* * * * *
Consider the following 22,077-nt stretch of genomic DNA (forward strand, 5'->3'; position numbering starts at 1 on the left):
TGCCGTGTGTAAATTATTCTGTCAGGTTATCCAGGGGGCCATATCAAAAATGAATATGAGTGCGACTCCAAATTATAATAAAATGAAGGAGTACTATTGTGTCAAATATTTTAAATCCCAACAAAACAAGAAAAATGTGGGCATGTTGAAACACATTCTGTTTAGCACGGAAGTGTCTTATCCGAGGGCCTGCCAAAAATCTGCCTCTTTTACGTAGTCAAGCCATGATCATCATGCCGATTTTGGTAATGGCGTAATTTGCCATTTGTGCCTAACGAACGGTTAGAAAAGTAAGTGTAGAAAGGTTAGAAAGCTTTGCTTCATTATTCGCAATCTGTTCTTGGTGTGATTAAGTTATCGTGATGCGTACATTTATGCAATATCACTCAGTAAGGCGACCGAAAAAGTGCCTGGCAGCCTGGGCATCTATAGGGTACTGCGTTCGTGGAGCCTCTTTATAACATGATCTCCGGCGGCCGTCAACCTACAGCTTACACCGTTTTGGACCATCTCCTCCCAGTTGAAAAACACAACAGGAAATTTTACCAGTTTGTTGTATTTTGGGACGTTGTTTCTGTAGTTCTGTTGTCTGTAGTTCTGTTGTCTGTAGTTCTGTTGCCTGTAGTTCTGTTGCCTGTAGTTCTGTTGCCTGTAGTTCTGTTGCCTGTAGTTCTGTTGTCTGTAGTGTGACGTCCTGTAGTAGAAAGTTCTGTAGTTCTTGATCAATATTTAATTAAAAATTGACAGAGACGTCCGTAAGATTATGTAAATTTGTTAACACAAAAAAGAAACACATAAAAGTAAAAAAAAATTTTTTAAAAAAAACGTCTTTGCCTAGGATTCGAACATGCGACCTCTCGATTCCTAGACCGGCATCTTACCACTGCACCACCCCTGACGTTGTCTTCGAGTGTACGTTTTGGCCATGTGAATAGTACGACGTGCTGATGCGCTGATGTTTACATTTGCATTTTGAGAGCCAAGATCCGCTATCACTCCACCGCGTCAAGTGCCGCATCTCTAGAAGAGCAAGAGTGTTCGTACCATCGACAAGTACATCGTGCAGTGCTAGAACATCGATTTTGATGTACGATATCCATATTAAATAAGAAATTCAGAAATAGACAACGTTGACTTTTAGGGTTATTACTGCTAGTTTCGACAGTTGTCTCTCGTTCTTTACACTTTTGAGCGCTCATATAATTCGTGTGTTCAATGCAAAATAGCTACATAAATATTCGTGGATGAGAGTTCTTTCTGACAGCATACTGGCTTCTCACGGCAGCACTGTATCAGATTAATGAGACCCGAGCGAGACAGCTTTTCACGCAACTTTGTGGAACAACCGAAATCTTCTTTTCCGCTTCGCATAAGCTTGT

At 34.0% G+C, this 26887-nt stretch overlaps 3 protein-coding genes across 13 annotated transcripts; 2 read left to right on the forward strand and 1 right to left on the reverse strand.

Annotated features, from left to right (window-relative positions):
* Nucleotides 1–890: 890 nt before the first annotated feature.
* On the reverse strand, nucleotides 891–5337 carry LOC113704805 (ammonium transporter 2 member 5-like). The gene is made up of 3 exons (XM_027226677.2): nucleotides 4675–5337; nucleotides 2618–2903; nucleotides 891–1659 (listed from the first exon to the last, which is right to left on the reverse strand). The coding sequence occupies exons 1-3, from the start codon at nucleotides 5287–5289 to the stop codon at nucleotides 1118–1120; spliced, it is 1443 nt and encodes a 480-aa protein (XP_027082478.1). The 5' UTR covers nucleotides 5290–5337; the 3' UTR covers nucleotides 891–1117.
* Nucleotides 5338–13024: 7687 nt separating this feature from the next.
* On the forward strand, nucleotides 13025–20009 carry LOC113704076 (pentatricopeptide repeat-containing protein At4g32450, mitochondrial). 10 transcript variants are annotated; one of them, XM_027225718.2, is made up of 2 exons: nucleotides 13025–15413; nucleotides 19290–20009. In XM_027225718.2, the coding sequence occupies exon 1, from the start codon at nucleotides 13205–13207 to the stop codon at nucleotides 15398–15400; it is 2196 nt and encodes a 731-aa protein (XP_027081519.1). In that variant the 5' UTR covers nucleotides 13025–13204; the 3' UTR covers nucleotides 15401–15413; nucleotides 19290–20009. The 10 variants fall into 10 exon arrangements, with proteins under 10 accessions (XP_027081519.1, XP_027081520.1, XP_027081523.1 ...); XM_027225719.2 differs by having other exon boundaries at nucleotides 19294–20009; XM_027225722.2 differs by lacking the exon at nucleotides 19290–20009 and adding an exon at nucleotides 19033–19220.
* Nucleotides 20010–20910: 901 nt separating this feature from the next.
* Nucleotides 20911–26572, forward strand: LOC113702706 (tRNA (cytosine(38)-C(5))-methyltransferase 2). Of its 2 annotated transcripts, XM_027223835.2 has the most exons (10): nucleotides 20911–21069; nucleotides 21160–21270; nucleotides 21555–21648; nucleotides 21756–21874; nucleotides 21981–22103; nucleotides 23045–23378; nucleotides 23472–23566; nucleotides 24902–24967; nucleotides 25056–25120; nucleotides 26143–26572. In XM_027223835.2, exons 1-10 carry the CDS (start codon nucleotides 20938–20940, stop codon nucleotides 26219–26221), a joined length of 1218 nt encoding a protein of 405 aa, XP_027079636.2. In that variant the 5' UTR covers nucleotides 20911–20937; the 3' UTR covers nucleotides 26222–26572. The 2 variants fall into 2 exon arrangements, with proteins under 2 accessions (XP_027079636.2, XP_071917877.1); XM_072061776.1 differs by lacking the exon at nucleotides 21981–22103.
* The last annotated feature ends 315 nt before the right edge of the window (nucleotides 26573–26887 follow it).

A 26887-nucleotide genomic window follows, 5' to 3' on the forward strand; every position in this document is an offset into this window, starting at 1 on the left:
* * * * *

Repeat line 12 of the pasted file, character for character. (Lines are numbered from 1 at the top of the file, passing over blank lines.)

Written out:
A 26887-nucleotide genomic window follows, 5' to 3' on the forward strand; every position in this document is an offset into this window, starting at 1 on the left: